That statement is technically true; “may” just means something is possible, not necessarily likely. Phones may exceed federal guidelines; likewise, phones may spontaneously combust. What Berkeley says is technically correct, just misleading (the unexplained acronym also sounds scary). CTIA, the wireless industry’s trade group, sued Berkeley for compelling speech in violation of the First Amendment.
The right to speak necessarily entails the right to remain silent. This principle ensures the freedom of conscience and prevents citizens from being conscripted to serve as unwilling bullhorns for government communications. Likewise, it is a foundational principle of the First Amendment that content‐based restrictions of speech must survive the strictest scrutiny—meaning the government needs a really good reason and can’t achieve its goal any other way.
But the Supreme Court has ruled that regulations of “commercial speech” need not meet the same rigorous standards of review as other types of speech. The Court created this narrow exception in Zauderer v. Office of Disciplinary Counsel of Supreme Court of Ohio (1985). The Zauderer test applies lesser standards for mandatory disclosures, when the speech is “purely factual and uncontroversial information” and when the disclosure is not “unduly burdensome” and “reasonably related to the State’s interest in preventing deception of consumers.”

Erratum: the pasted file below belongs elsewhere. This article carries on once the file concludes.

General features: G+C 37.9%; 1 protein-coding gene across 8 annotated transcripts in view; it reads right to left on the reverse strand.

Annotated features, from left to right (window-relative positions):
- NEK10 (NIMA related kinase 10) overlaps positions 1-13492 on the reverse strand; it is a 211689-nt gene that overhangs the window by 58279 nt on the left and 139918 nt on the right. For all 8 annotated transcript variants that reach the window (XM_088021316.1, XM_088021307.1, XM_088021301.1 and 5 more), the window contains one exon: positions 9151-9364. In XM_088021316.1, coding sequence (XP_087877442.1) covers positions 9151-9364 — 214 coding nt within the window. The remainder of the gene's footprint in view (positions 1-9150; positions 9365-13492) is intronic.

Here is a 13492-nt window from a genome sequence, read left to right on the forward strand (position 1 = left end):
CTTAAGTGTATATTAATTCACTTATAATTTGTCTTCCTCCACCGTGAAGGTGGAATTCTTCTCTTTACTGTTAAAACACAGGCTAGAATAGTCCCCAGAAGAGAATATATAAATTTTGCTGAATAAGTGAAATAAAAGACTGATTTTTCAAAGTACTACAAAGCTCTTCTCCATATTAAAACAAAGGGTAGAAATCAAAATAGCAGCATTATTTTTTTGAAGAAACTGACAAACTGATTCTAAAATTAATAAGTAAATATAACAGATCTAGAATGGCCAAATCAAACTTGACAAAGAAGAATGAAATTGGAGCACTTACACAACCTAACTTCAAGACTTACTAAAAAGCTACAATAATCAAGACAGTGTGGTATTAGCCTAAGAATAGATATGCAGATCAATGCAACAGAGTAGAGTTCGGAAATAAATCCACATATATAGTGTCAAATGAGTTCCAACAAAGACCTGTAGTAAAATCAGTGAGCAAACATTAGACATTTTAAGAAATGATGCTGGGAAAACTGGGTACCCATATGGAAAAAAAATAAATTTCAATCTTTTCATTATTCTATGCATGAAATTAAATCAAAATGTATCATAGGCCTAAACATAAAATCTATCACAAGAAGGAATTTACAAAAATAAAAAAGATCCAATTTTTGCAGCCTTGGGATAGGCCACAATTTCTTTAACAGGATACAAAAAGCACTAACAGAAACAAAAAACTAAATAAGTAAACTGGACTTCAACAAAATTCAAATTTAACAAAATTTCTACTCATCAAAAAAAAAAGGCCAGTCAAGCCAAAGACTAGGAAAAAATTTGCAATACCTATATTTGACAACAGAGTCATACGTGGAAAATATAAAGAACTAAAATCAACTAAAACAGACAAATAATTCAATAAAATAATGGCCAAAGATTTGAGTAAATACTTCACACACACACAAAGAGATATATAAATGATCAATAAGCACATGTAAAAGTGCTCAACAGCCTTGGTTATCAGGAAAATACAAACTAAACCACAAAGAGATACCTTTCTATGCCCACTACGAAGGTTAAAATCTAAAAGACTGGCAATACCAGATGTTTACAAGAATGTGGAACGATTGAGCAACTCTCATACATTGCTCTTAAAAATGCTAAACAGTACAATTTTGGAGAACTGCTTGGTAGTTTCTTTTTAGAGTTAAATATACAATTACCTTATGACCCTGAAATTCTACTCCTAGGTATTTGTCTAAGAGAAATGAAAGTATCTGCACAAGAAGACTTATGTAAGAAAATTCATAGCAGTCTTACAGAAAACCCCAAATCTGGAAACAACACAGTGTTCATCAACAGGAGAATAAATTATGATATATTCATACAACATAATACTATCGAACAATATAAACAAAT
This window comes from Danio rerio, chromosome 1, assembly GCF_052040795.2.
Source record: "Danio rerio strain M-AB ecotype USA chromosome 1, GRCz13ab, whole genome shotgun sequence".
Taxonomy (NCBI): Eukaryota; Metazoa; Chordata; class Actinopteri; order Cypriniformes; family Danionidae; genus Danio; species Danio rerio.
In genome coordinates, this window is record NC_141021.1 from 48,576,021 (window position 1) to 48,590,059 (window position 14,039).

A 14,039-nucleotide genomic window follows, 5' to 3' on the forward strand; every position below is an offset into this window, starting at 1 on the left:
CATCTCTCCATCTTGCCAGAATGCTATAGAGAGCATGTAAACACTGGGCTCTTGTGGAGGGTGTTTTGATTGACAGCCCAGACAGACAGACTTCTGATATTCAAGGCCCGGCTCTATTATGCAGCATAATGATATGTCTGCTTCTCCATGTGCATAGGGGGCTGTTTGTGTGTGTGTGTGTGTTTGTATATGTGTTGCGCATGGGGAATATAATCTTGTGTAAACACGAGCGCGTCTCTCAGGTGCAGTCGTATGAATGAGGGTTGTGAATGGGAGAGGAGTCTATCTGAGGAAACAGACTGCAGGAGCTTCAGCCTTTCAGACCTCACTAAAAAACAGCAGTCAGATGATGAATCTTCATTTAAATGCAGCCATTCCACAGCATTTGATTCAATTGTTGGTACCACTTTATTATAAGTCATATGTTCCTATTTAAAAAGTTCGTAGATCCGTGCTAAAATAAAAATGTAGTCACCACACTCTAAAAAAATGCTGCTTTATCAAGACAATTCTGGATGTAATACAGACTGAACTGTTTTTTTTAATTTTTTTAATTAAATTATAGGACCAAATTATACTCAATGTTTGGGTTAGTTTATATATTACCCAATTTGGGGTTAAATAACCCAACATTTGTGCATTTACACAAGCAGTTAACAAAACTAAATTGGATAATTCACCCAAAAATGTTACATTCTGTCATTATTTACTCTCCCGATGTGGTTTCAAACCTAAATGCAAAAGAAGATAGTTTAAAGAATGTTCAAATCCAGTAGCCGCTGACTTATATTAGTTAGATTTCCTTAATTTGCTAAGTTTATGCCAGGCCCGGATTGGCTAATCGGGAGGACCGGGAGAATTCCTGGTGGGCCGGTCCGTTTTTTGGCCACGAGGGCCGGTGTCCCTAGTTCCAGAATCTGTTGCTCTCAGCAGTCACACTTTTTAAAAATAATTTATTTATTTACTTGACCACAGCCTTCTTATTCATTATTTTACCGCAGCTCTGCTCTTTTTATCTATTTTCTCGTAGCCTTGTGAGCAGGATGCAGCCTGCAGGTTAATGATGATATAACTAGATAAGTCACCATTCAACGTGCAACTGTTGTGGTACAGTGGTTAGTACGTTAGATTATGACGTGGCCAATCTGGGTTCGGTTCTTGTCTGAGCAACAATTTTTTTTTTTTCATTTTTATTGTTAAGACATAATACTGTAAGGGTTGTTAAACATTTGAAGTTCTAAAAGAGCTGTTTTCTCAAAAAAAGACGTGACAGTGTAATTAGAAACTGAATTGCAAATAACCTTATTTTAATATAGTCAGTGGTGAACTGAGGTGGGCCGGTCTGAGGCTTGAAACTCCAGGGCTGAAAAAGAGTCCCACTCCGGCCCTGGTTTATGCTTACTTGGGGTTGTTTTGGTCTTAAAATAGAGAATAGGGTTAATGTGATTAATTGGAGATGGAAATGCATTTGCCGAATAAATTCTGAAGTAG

The Supreme Court previously remanded CTIA v. Berkeley in light of NIFLA v. Becerra (2018), where the Court clarified that the ambit of speech covered by Zauderer’s exception is narrow, and that governments did not have free reign provide scripts for commercial businesses. On remand, however, the U.S. Court of Appeals for the Ninth Circuit eroded Zauderer. The Ninth Circuit found that compelling speech content posed no constitutional issues because mandated disclosures need only be reasonably related to “non‐trivial” government interests. This decision is another in a line of confused applications of Zauderer by the lower courts.
CTIA, represented by former Solicitor General Ted Olson, is again petitioning the Supreme Court to review that flawed decision. As we have at previous stages of litigation, Cato has filed an amicus brief supporting that petition. We argue that this important area of law desperately needs clarification, particularly at a time when compelled‐disclosure regimes have proliferated and some courts have distorted the already insufficient Zauderer standard beyond recognition. To that end, the Court should apply strict scrutiny to review laws that force market participants to disparage their own products and participate in policy debates they wish to avoid.